Chancellor Jeremy Hunt’s Spring Budget turned out to be more headline-grabbing than many had thought, particularly given the surprise announcement about the pension lifetime allowance being abolished. There were also other measures announced to encourage people to return to and stay in work to help grow the economy, including extended childcare payments and increases in other pension limits. We look at the key points that may have an impact on you and your family’s finances.

Inflation forecast to fall by end of 2023

Jeremy Hunt gave a positive update from the Office for Budget Responsibility on the rate of inflation, which is expected to slow, by more than expected, to 2.9% by the end of the year. Fears around the cost of living have been a key factor for people of all ages across the UK, so any forecasts about price rises calming will be warmly welcomed.  

Lifetime allowance to be abolished

The lifetime allowance - the maximum amount you can take from your pension pots in your lifetime without incurring extra tax charges - was introduced in 2006. But over the years it’s been reduced, and has been frozen at £1,073,100 since the 2020/21 tax year. In reality the lifetime allowance will be abolished from 6 April 2024, but additional tax charges will no longer apply from 6 April 2023.

It should be noted though that maximum tax-free cash will still be linked to the current lifetime allowance (£1,073,100), and frozen at that level. That means a maximum of £268,275 tax-free cash, or higher if you have fixed protection in place. (We’re awaiting confirmation about individual protection.)

Pensions annual allowances to increase

The annual allowance is the total that you, your employer or a third-party can pay in across all your pension plans in a single tax year and receive tax relief. Contribute any more than this and you could have to repay that tax relief. The main annual allowance will rise from £40,000 to £60,000 from the start of the next tax year. Those on higher earnings are limited to smaller contributions.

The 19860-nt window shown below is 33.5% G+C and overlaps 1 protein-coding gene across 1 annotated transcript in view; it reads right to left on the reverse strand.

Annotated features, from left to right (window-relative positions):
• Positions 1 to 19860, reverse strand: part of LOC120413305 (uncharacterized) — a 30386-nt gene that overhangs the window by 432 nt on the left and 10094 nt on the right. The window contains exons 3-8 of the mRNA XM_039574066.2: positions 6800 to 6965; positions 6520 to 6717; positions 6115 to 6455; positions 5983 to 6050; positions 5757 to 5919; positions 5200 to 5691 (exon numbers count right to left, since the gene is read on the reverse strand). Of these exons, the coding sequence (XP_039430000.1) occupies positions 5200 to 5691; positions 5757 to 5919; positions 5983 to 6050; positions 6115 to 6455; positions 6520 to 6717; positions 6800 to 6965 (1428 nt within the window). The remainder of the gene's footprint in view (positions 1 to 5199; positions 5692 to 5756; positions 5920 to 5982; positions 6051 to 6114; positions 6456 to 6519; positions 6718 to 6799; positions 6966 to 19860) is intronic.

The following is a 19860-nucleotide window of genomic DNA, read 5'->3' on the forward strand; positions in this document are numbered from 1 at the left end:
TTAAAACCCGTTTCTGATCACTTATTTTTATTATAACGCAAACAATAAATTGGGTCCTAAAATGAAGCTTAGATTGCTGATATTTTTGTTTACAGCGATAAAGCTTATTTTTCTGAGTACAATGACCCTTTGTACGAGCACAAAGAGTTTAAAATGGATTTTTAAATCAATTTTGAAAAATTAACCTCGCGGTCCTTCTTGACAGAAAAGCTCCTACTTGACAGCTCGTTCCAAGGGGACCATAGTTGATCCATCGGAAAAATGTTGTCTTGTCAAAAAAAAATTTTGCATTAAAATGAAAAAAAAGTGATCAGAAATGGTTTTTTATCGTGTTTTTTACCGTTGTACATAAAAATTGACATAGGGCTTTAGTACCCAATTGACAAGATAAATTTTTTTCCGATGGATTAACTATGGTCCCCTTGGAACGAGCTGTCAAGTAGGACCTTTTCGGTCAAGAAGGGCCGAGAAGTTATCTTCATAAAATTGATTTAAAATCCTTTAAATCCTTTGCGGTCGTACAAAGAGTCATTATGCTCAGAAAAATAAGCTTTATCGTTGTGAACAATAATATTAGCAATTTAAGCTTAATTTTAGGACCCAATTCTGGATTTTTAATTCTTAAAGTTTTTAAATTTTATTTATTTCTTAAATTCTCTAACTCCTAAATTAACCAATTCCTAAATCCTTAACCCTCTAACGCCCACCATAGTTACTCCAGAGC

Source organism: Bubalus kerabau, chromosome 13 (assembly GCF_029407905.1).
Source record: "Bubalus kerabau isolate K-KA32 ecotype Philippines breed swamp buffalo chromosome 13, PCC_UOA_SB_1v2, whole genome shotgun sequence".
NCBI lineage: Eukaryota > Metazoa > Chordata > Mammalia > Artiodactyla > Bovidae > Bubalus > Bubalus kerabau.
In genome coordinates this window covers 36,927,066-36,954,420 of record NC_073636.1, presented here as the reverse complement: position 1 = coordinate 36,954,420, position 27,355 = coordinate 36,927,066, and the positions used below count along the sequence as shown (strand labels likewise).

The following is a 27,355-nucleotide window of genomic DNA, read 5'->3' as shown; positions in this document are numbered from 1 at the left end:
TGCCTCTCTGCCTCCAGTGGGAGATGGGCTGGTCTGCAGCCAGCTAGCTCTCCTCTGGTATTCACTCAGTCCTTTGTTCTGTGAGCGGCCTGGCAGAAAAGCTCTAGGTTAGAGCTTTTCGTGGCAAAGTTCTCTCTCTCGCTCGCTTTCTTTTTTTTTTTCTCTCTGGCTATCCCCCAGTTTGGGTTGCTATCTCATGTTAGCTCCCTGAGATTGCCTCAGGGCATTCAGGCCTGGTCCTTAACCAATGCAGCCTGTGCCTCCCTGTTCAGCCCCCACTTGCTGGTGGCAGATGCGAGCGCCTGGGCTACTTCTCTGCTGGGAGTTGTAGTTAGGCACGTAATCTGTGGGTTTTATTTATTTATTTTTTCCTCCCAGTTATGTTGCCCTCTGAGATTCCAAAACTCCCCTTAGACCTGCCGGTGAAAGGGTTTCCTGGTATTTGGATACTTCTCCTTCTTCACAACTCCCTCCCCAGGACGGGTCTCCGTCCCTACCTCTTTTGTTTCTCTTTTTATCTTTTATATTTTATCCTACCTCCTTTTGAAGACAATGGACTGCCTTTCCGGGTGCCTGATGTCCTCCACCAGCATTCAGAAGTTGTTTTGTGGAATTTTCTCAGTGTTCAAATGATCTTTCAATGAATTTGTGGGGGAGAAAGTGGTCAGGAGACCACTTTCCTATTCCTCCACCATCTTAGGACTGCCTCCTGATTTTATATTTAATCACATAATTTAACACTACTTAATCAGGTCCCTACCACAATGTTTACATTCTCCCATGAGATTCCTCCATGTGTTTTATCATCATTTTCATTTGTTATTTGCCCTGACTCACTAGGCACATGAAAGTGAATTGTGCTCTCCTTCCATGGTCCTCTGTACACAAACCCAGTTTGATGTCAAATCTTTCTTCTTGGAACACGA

There was also confirmation that the money purchase annual allowance will increase from £4,000 to £10,000. This move will be welcomed by people who have started to make withdrawals from their pensions (beyond tax-free cash) but are in a position to make further contributions. 

Energy price guarantee extended

In his Autumn Statement, Jeremy Hunt had announced that typical household energy bills would rise from £2,500 to £3,000 from April 2023. However, today he said that the energy price guarantee will stay at £2,500 until the end of June, although as the £400 winter fuel payment has now ended, many people may still see a rise in their energy bills.

Energy fuel duty frozen

Fuel duty was cut by 5p last March, and it will stay at its current level for another year.

Draught drinks duty frozen

From 1 August, the duty on draught drinks in pubs, such as beer and cider, will be up to 11p lower than the duty in supermarkets. Commenting on this, Jeremy Hunt said it was “a differential we will maintain as part of a new Brexit pubs guarantee”.

Corporation tax to rise but tax boosts for smaller businesses

Corporation tax is to increase from 19% to 25% in April. However, the Chancellor has announced some tax incentives for smaller businesses, including increasing the annual investment allowance to £1 million, meaning they can deduct all their investment costs from taxable profits.

There will also be 12 new business investment zones introduced across the Midlands and northern regions of England, plus at least one each in Scotland, Wales and Northern Ireland.

Free childcare expanded

Working parents with three- and four-year-olds are currently eligible for 30 hours’ free childcare a week. This will now be extended in England to cover all children over nine months for 38 weeks, with similar measures expected to also be announced in the other home nations.